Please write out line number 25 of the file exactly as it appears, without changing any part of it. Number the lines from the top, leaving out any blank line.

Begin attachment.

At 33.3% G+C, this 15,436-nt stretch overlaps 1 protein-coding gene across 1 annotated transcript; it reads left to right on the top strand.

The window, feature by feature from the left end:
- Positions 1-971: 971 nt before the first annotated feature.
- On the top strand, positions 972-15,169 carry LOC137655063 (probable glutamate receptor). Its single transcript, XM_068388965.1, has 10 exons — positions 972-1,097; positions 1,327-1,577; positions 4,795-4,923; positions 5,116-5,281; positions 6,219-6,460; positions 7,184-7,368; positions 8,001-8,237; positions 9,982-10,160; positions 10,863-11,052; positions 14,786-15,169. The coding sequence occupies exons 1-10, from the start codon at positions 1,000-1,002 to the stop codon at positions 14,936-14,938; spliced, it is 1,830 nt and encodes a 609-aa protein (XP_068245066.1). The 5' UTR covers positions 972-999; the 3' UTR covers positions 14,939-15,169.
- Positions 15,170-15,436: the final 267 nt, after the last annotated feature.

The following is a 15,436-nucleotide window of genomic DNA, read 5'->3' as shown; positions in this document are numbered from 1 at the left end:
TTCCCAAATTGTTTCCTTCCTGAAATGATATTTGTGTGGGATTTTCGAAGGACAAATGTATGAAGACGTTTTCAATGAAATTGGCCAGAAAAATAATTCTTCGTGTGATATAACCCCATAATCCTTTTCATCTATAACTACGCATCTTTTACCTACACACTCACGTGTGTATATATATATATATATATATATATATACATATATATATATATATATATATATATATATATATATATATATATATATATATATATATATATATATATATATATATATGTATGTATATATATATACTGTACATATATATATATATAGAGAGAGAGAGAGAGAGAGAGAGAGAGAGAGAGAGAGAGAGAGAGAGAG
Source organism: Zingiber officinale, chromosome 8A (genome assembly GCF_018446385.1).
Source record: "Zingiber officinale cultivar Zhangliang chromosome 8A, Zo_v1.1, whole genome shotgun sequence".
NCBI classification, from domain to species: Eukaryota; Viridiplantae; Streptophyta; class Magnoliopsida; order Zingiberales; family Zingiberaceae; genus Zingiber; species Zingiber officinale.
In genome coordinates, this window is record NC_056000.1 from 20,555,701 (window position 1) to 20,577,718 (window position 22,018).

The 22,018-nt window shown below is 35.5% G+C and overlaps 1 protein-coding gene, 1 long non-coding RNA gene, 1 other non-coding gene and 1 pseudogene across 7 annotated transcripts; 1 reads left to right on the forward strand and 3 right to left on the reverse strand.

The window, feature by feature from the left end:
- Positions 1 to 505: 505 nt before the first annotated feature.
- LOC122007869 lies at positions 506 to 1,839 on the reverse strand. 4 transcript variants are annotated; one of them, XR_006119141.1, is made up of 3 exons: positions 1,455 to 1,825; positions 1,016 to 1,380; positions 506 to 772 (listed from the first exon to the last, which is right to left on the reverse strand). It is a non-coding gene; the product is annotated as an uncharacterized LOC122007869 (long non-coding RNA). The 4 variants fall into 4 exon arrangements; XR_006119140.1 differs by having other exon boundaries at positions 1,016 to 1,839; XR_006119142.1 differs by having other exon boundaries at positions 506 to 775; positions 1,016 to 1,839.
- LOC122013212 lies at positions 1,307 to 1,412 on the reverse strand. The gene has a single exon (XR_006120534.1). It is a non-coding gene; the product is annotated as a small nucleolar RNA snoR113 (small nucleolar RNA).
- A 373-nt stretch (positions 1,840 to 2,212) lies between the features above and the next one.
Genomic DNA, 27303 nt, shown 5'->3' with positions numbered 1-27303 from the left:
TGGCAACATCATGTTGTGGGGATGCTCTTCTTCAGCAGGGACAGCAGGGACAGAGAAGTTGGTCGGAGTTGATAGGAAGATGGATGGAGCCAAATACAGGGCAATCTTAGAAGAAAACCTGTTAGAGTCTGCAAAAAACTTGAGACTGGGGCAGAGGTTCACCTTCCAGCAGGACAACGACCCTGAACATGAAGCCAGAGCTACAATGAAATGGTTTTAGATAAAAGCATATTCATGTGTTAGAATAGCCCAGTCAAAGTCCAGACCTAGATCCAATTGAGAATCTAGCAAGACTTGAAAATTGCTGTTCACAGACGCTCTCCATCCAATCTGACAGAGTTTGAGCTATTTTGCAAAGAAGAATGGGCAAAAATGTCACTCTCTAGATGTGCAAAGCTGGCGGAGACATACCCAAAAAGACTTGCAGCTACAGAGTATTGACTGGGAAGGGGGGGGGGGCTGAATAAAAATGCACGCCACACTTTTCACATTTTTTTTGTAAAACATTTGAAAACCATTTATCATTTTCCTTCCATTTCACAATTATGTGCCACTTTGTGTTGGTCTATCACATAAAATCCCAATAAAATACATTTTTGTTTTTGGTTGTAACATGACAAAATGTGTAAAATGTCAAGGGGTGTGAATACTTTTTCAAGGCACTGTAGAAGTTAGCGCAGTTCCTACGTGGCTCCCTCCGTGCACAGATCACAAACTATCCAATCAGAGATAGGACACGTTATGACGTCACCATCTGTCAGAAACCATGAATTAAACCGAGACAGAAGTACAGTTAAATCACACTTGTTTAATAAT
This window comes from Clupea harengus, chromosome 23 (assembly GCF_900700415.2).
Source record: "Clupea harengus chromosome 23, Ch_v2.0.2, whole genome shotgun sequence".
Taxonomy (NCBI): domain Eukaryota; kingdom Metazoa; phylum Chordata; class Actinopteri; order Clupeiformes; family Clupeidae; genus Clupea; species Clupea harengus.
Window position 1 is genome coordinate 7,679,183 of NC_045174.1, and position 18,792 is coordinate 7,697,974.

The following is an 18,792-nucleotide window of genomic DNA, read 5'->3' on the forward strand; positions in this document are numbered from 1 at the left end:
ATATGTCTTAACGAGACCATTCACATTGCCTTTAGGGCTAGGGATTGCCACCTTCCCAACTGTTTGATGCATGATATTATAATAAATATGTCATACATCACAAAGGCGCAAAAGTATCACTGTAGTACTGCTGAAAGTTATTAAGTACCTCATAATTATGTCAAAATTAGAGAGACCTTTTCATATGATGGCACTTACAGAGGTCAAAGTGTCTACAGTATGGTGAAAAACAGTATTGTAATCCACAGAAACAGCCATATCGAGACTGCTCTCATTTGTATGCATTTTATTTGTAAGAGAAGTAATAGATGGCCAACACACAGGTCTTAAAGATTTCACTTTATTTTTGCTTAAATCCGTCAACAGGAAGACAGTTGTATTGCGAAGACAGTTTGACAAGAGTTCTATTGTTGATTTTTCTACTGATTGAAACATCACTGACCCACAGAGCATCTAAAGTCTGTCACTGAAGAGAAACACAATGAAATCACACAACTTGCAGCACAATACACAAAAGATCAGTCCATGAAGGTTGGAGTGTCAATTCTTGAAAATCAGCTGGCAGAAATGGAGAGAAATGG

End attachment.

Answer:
ATATGTCTTAACGAGACCATTCACATTGCCTTTAGGGCTAGGGATTGCCACCTTCCCAACTGTTTGATGCATGATATTATAATAAATATGTCATACATCACAAAGGCGCAAAAGTATCACTGTAGTACTGCTGAAAGTTATTAAGTACCTCATAATTATGTCAAAATTAGAGAGACCTTTTCATATGATGGCACTTACAGAGGTCAAAGTGTCTACAGTATGGTGAAAAACAGTATTGTAATCCACAGAAACAGCCATATCGAGACTGCTCTCATTTGTATGCATTTTATTTGTAAGAGAAGTAATAGATGGCCAACACACAGGTCTTAAAGATTTCACTTTATTTTTGCTTAAATCCGTCAACAGGAAGACAGTTGTATTGCGAAGACAGTTTGACAAGAGTTCTATTGTTGATTTTTCTACTGATTGAAACATCACTGACCCACAGAGCATCTAAAGTCTGTCACTGAAGAGAAACACAATGAAATCACACAACTTGCAGCACAATACACAAAAGATCAGTCCATGAAGGTTGGAGTGTCAATTCTTGAAAATCAGCTGGCAGAAATGGAGAGAAATGG